GLOBAL - The mandatory annual renewal of shareholder approval for third-party allotments is critical for the equal treatment of all shareholders and the protection of minority shareholders’ interests, according to the Asian Corporate Governance Association (ACGA).

The association said recent events in the Japanese corporate sector - such as the scandal at Olympus - had highlighted weaknesses in the system regulating third-party allotments, or private placements, and their potentially adverse effect on minority shareholders.

It said: “Many listed Japanese companies have taken up the cause of corporate governance reform in recent years. However, the current system of third-party allotments in Japan is against the spirit of good corporate governance, and most investors would not look favourably upon companies that continue to exploit it.

“We urge Japanese authorities to consider a stronger regime governing such capital-raising transactions.”

As the ACGA has previously pointed out in its 2008 ‘White Paper on Corporate Governance in Japan’ and in its ‘Statement on Corporate Governance Reform in Japan’ from 2009, issuing shares for cash to a select group of investors through a third-party allotment is potentially unfair to shareholders not invited to participate.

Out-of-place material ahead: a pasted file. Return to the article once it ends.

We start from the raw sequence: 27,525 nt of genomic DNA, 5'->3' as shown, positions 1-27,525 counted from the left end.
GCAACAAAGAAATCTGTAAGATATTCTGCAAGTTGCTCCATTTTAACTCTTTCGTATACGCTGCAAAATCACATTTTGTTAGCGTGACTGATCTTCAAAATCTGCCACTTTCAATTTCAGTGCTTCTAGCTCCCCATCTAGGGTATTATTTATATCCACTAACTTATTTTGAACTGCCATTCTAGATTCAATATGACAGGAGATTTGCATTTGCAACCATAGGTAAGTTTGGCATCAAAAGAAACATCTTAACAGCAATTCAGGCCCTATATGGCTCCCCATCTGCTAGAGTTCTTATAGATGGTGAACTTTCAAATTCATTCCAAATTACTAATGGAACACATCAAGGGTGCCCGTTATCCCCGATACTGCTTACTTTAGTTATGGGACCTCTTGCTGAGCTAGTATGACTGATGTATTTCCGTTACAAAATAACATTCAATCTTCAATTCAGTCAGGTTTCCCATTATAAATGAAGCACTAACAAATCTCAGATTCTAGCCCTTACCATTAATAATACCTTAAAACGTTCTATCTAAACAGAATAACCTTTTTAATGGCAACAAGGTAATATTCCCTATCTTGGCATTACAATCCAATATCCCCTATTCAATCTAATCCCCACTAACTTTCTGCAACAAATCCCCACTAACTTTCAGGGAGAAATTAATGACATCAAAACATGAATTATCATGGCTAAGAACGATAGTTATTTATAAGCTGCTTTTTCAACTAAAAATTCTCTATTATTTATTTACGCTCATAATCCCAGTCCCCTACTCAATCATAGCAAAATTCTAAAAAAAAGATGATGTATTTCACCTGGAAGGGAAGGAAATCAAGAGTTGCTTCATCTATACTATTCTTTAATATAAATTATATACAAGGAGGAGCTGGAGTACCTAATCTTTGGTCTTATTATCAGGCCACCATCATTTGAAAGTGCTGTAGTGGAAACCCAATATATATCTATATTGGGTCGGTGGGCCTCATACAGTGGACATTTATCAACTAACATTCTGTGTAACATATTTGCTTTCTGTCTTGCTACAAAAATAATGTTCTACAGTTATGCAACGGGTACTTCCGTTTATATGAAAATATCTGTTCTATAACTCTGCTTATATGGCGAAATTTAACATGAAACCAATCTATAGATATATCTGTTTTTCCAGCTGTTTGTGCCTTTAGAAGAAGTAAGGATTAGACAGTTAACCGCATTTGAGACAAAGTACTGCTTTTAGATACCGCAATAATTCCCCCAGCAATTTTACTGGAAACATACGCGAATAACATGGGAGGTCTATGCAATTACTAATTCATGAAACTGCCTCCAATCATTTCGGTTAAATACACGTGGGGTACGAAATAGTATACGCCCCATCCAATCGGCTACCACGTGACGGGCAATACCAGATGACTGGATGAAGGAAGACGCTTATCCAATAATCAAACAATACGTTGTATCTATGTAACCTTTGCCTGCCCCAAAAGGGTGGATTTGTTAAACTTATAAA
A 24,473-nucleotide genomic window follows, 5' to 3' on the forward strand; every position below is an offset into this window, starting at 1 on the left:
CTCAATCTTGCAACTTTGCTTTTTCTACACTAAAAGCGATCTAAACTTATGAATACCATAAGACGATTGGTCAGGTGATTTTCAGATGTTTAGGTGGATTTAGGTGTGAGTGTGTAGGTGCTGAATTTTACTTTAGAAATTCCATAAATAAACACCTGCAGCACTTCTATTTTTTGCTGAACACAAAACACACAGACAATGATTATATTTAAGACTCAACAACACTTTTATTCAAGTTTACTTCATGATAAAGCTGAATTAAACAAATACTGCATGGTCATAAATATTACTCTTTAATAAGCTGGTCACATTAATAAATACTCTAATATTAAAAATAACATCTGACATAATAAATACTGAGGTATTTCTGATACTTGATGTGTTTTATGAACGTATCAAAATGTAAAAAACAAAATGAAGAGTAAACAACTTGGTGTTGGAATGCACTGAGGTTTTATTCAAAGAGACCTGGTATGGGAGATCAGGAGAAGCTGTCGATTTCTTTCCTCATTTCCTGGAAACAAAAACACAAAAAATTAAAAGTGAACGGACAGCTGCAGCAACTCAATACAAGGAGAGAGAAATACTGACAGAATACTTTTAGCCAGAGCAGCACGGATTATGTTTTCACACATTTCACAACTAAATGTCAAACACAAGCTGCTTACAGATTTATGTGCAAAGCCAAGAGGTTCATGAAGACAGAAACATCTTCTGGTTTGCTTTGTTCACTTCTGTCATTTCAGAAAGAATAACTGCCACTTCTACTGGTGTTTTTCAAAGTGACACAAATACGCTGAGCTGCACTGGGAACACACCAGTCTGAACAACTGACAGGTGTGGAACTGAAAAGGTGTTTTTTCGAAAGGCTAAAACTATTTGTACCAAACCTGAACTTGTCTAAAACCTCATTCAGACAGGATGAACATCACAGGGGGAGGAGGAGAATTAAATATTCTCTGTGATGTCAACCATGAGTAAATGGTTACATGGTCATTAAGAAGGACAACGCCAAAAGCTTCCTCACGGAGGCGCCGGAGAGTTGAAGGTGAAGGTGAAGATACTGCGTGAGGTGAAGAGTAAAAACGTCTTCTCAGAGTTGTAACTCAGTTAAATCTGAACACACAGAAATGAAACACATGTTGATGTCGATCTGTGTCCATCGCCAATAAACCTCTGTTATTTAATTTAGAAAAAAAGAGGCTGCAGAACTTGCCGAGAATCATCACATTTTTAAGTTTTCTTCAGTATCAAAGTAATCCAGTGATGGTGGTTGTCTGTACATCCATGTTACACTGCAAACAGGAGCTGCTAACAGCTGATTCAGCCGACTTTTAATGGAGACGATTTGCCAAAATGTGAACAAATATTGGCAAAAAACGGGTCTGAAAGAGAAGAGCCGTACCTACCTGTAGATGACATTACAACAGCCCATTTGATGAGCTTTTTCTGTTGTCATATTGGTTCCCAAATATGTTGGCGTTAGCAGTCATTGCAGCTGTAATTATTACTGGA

Depending on how market prices move, they can suffer dilution from both the new shares issued and the discount at which they are issued.

It can also abruptly change the ownership structure of the issuing company.

For this reason, both regulations and best practices have evolved in other global markets that put tight restrictions on such issuances.

According to the ACGA, these include:

• Shareholder approval of mandates that allow directors to place new shares at any time within the following 12 months.
• A limit on the amount of new shares that can be issued - as a percentage of existing share capital - to 5-10% or less in any 12-month period.
• A 5-10% limit on the discount at which the new shares can be issued.

However, the listing rules of the Tokyo Stock Exchange (TSE) do not require companies to seek annual shareholder approval for third-party allotments, while allowing them to issue as much as 25% of existing share capital.

If a company were to take full advantage of the current rules, this means it could bring in a new major shareholder who would have a decisive say on management without any input from other existing shareholders.

That clearly would be adding insult to their injury from potential dilution, according to the ACGA.

The association’s membership comprises major global pension funds and asset managers that manage $10trn (€7.7trn) in assets, as well as highly regarded Asian listed companies, intermediaries and tertiary institutes.